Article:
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Messiaen magic

by Alison Hird

Article published on the 2008-12-22 Latest update 2008-12-22 17:41 TU

Olivier Messiaen(Credit: Wikipedia)

Olivier Messiaen
(Credit: Wikipedia)

Olivier Messiaen is one of France's most fascinating modern classical composers and he would have been 100 years old this year. Not only did he invent a new musical language, using Greek, Indian, even Peruvian rhythms, he saw notes as colour and believed birds were the only true maestros.

Culture: Musicologist Lucie Kayas on Messiaen and his poetic universe

22/12/2008 by Alison Hird

Messiaen is not easy listening and you will not find him on many mobile phone ringtones. Yet he is one of the most accessible musicians of a generation of contemporary composers.

According to Claude Samuel, from the Messiaen 2008 festival committee, he "offers an opening onto contemporary creation".

For this anniversary year, the association managed to put on 1,500 concerts around the world, which is "unique for a 20th century composer," adds Samuel.

Messiaen manages to touch the public in unexpected ways. He said himself, "my music is colour," and would, in a way, paint musical notes.

Just close your eyes and listen to Bryce Canyon et les rochers rouge-orange from Des Canyons aux etoiles, you can almost feel the heat of those red-orange rocks.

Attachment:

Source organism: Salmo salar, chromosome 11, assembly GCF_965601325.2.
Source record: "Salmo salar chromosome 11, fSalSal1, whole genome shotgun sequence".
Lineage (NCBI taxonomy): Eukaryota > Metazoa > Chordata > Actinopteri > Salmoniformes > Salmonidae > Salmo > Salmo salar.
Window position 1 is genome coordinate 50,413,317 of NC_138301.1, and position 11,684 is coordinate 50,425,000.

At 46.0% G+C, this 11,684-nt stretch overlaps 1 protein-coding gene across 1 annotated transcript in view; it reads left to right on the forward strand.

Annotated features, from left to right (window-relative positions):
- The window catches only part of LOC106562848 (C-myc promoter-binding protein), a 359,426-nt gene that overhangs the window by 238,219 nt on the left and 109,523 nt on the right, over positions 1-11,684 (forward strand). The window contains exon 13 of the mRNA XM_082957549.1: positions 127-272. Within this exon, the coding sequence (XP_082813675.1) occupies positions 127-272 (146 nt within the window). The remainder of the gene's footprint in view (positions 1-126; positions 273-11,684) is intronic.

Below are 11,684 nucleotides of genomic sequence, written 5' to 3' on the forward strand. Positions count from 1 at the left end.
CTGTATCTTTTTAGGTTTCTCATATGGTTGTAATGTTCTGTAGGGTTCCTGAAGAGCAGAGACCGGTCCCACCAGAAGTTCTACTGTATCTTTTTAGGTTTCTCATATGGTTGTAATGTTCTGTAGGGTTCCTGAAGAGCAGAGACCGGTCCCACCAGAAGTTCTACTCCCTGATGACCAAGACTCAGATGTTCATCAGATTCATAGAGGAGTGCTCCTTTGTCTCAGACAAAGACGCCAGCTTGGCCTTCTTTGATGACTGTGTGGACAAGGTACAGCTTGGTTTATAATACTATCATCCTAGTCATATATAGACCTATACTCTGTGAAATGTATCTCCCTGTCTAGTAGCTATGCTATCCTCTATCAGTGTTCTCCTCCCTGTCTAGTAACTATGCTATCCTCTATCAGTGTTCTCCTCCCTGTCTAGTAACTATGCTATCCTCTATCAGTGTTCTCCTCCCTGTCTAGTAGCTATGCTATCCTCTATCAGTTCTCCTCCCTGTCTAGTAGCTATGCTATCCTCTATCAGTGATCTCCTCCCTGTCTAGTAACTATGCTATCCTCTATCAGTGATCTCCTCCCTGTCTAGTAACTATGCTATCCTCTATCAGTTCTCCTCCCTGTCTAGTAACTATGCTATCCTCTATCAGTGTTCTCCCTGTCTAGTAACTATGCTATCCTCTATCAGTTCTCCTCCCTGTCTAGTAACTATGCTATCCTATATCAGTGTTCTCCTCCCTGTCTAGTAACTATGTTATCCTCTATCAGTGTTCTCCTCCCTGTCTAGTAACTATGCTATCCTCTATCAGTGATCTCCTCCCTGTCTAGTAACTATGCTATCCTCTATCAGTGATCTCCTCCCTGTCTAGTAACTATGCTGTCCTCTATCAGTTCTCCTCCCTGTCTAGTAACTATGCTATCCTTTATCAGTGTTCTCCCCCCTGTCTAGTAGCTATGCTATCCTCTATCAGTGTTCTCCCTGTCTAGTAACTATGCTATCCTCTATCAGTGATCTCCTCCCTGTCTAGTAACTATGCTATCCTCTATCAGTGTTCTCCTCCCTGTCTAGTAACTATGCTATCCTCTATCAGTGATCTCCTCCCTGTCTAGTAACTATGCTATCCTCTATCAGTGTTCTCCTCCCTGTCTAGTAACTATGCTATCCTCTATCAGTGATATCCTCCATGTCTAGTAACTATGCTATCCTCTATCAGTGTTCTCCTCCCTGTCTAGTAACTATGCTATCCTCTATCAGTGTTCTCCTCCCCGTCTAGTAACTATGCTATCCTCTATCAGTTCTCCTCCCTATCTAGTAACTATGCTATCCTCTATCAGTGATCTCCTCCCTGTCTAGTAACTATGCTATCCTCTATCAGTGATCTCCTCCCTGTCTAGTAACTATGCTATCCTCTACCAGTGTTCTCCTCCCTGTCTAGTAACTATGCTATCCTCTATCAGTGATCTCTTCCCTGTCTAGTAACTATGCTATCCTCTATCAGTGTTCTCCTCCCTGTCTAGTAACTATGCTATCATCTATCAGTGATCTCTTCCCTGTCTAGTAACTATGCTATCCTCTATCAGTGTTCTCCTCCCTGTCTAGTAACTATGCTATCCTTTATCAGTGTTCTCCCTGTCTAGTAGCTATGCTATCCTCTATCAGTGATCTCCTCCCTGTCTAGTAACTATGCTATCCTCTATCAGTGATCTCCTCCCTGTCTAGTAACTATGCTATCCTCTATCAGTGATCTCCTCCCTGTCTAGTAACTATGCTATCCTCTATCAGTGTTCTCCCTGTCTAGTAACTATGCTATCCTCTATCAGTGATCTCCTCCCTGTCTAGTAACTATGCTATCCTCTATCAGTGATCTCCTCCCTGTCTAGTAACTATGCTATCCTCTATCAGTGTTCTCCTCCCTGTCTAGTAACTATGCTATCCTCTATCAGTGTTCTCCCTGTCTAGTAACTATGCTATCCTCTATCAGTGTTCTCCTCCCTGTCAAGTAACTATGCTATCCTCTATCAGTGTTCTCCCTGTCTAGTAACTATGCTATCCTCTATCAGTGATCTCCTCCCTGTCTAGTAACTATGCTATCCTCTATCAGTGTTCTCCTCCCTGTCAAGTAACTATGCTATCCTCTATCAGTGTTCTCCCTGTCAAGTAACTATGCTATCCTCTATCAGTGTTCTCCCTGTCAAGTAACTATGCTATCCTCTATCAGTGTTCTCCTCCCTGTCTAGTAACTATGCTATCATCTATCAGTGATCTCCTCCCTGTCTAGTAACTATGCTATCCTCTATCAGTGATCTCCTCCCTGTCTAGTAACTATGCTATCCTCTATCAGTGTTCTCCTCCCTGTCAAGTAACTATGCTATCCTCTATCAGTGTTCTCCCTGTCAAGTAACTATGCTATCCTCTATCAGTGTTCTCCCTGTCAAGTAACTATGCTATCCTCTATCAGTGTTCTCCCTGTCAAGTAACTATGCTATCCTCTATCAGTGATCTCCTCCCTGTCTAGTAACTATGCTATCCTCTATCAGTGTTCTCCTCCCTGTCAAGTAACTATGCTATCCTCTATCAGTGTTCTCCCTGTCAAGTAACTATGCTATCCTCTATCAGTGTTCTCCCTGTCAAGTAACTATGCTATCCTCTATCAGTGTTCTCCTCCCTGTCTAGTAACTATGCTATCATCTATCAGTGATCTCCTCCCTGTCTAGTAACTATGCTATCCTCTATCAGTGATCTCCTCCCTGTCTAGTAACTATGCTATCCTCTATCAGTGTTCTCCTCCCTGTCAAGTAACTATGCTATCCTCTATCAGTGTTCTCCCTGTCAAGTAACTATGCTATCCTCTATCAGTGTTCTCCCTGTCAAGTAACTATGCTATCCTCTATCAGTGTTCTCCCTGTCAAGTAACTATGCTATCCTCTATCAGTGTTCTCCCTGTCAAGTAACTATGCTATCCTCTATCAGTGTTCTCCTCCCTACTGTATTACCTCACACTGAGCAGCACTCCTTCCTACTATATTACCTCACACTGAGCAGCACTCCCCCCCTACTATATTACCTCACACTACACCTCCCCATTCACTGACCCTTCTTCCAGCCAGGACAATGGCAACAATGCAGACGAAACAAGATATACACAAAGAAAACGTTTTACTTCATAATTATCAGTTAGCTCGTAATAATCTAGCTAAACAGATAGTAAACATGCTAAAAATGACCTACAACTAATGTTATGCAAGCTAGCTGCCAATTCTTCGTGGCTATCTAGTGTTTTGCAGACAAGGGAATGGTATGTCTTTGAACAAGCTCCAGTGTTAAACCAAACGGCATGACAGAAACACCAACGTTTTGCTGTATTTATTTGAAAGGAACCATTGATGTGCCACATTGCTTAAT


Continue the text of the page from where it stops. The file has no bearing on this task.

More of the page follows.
Messiaen was also deeply spiritual, his works sends, "a message that goes far beyond his notes," says Claude Samuel.

A committed Catholic all his life, he played the organ at La Trinité church in Paris for 60 years and his one opera is called St Francis of Assisi.

His faith is perhaps most tangible in his use of birdsong, which he used extensively in his work.

Messiaen loved birds and was an accomplished ornithologist. "Nature, birdsong - these are my passions, they are also my refuge," he said.

He was probably referring to the solace he took in birdsong when his first wife was dying from mental illness.

He believed birds were messengers from heaven, and rather like God’s scribe taking divine dictation, he would go out into the hills to transcribe the dawn chorus.

This is difficult to imagine in Europe as songbirds become increasingly rare. Olivier Messiaen's website can help. 

You can listen to short extracts from Messiaen’s Oiseaux exotiques and the ornithological recordings of 5 birdsongs he transcribed - prairie chicken, wood thrush, lazuli bunting, baltimore oriole and cardinal.

It would seem the birds sensed his devotion. Legend has it that at his funeral in 1992, a bird followed his hearse all the way from Paris to his place of rest in Petichet in the South of France.

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